One of the hardest things was thinking about his young daughter, Dilnia. She was born while Aref was in jail. All he was to her was an abstract concept. “Whenever anyone asks her, ‘Where is your daddy?’ she will point or run to the phone and say, ‘That is my daddy,’ ” Aref said.
His two boys visited that first summer. With surveillance cameras zeroing in on them, it was difficult to be intimate. Salah was 10, Azzam 7. As Aref spoke through the Plexiglas, every word, every gesture was being mined for information.
His demeanor changed dramatically when his boys stepped away and Downs stepped in. Downs had made the two-day car trip with the kids from Albany. “They abuse me,” Aref said. When Downs asked him to explain, Aref wouldn’t. Then suddenly the meeting was terminated. According to Downs, a guard falsely claimed that he was using a pen “as a secret recording device.”
“I’m convinced that they understood I was trying to get info about the CMU,” Downs says. “And they did what [the CMU] was set up to do—prevent information [about the CMU] from getting out.”
The entire family arrived in a minivan the next summer, in 2008. It had been roughly four years since they’d all been together. But seeing his 2-year-old girl on the other side of the glass gave Aref tremendous pain. She didn’t recognize him.
The family spent a total of four hours together, and all seemed well until Zuhur suddenly snapped. In front of the kids, she made an announcement: She wanted to go back to Kurdistan. She felt her safety was at risk in America, even more than in the region from which she had fled.
Aref didn’t want to argue. A part of him understood. “I am not dead in order for them to forget me,” he said to me, “and not really alive to benefit them.” That was the last time he saw his family. They didn’t visit again. Zuhur wouldn’t let them.
On March 27, 2009, at about 4 a.m., a guard entered Aref’s cell and told him to pack. He was being transferred to the second CMU, at the state penitentiary in Marion, Illinois, which had opened a year before. Until recently, Marion had been one of the nation’s only supermax facilities, replacing Alcatraz in 1963.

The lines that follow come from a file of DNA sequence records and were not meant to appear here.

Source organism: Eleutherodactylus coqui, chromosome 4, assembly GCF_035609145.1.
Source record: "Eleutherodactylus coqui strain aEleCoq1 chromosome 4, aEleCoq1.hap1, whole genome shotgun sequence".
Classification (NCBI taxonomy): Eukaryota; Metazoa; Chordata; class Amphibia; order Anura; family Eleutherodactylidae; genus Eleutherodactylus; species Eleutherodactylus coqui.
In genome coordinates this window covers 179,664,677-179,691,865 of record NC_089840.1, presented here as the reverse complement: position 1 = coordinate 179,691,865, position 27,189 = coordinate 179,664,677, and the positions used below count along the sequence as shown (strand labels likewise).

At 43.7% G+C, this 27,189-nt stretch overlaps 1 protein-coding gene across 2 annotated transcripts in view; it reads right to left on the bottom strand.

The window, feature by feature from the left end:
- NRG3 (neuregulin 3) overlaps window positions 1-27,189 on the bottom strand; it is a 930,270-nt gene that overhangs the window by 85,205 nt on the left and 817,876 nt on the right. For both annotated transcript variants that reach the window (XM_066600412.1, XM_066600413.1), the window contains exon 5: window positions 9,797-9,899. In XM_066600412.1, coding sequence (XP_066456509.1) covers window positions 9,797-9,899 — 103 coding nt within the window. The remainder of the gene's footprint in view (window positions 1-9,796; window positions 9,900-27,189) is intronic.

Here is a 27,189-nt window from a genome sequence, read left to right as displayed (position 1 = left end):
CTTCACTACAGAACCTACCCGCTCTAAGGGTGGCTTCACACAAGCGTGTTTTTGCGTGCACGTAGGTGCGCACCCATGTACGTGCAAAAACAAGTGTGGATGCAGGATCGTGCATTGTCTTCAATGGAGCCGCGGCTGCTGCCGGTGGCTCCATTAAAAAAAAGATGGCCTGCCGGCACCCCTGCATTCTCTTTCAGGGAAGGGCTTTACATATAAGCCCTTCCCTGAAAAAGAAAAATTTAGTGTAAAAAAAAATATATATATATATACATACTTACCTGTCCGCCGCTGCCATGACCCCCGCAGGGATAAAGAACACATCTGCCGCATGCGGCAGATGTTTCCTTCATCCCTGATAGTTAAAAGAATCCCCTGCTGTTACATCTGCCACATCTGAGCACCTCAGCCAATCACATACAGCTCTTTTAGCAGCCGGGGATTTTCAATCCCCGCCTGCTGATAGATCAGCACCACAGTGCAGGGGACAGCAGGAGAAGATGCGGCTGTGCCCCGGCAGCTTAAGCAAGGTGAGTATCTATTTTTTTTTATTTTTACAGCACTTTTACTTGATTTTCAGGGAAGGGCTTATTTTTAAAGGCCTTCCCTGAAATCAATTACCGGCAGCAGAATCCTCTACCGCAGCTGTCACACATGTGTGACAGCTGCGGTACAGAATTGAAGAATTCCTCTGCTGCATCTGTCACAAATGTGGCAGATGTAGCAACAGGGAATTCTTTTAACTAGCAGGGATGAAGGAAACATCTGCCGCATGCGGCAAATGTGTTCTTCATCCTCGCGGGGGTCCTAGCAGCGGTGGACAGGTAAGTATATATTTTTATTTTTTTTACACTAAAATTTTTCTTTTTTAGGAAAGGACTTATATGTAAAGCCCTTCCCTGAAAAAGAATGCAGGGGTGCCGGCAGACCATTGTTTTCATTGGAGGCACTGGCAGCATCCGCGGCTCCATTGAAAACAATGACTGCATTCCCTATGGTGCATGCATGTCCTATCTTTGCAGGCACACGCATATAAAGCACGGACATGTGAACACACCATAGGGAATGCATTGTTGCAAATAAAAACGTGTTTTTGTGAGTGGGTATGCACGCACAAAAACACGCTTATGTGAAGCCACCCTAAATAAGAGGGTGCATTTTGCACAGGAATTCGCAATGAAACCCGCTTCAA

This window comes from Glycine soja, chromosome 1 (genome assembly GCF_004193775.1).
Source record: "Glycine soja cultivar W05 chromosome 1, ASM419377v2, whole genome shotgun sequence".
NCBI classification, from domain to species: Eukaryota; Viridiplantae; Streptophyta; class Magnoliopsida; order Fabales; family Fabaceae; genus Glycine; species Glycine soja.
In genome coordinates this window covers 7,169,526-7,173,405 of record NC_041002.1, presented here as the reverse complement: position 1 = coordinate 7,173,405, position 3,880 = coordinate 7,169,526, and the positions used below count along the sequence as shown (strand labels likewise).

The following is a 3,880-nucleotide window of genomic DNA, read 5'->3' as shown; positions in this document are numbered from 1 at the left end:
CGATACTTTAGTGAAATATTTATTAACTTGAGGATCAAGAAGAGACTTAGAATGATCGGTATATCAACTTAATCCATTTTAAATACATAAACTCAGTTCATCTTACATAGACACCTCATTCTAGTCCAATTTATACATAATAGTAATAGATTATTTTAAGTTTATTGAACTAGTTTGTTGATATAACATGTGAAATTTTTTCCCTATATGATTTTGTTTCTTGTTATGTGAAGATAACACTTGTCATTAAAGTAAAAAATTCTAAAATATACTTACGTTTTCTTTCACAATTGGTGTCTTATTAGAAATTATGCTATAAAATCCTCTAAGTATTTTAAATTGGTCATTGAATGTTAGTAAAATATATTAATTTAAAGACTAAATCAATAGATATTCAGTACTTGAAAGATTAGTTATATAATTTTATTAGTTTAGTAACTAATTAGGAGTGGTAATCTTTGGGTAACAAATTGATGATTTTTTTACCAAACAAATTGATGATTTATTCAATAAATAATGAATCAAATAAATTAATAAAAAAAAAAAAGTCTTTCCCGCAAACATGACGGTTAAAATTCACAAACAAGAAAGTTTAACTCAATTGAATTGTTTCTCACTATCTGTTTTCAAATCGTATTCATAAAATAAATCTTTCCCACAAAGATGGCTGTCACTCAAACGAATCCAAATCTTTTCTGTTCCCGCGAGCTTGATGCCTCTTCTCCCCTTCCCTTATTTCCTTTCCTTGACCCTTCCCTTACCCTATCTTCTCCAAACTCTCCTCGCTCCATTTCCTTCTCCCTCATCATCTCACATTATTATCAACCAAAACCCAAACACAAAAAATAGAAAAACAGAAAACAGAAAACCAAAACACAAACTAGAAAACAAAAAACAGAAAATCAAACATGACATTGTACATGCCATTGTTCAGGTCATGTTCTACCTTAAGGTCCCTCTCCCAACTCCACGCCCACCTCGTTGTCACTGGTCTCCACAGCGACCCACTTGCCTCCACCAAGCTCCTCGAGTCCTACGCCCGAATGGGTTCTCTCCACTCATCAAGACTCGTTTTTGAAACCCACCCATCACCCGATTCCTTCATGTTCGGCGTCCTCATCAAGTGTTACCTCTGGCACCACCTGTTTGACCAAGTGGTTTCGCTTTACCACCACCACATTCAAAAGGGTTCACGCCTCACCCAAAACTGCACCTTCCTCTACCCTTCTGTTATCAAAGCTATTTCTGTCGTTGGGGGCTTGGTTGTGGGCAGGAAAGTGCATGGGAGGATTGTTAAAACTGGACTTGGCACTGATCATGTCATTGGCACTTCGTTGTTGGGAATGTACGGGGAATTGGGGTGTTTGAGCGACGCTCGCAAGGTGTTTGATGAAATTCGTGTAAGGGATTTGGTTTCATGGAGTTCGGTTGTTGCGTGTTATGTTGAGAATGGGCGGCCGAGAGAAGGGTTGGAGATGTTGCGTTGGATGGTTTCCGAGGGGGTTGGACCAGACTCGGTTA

The move came at a particularly fraught moment for the CMUs. When President Obama came into office in 2009, many hoped the units would be shut down. The Bureau of Prisons wouldn’t say if the new administration had reviewed the units, but they remained open, and their expansion soon inspired a fierce legal battle. In the summer of 2009, the ACLU’s National Prison project filed a lawsuit on behalf of an inmate that disputed the legality of the creation of the units, among other things. Soon after, the ACLU of Indiana filed another lawsuit, about the restrictions on Muslim prayer.
In the meantime, “balancers,” as CMU guards call them, were reportedly blended into the population—environmental activists, sexual predators, bank robbers, people who, prison officials claimed, “recruit and radicalize”—in order to address the criticism that CMUs were housing only Muslims. The Bureau of Prisons says it doesn’t use race or religion to decide placement, and it rejects claims of adding balancers, though Muslim inmates continue to be in the majority.
In April 2010, CCR, with Aref, filed its suit, challenging the constitutionality of the place: the harsh restrictions on phone calls and visits, the ban on physical contact, the alleged absence of due process, and cited growing evidence suggesting that prisoners were being targeted for their religious and political beliefs.
To CCR, Aref’s case was especially poignant. “Aref came to the United States as a refugee and was then subject to a dubious conviction,” says Agathocleous. “Despite the fact that he engaged in no violence, that the prosecution acknowledged at trial that it was not seeking to prove he was a terrorist, and that his conduct in prison was spotless, he has been subject to these incredibly restrictive conditions at the CMU … It just doesn’t make any sense.”
In Marion, Aref’s single cell was just as small as the former one, and his family was just as far away. But something had changed. He began to dread the phone calls with his family. “For many prisoners, the phone call is a big relief, and they get strength from it,” he said. “But each time I call and hear my wife crying and I learn what my children are going through, it stresses my mind.”
“I am not spending my time, time is spending me.”
After a motion for a new trial was dismissed and the appeal to his original case was rejected, a part of him became resigned to the situation, friends say.
Then on April 13, I received a surprise e-mail from Aref. “How are you doing?” he asked. And then he told me the news. “For real, I am no longer in CMU!”
“My father is a very religious man,” Aref’s 15-year old daughter, Alaa, says one recent summer night. “He has a beard and wears Arab clothes and has an accent. But when you talk to him”—she pauses as if conjuring her father—“you know he’s not a terrorist.” She has trouble saying this word. Terrorist. It doesn’t sound right in her mouth. And she tries it another way. “Baba didn’t hate anyone.”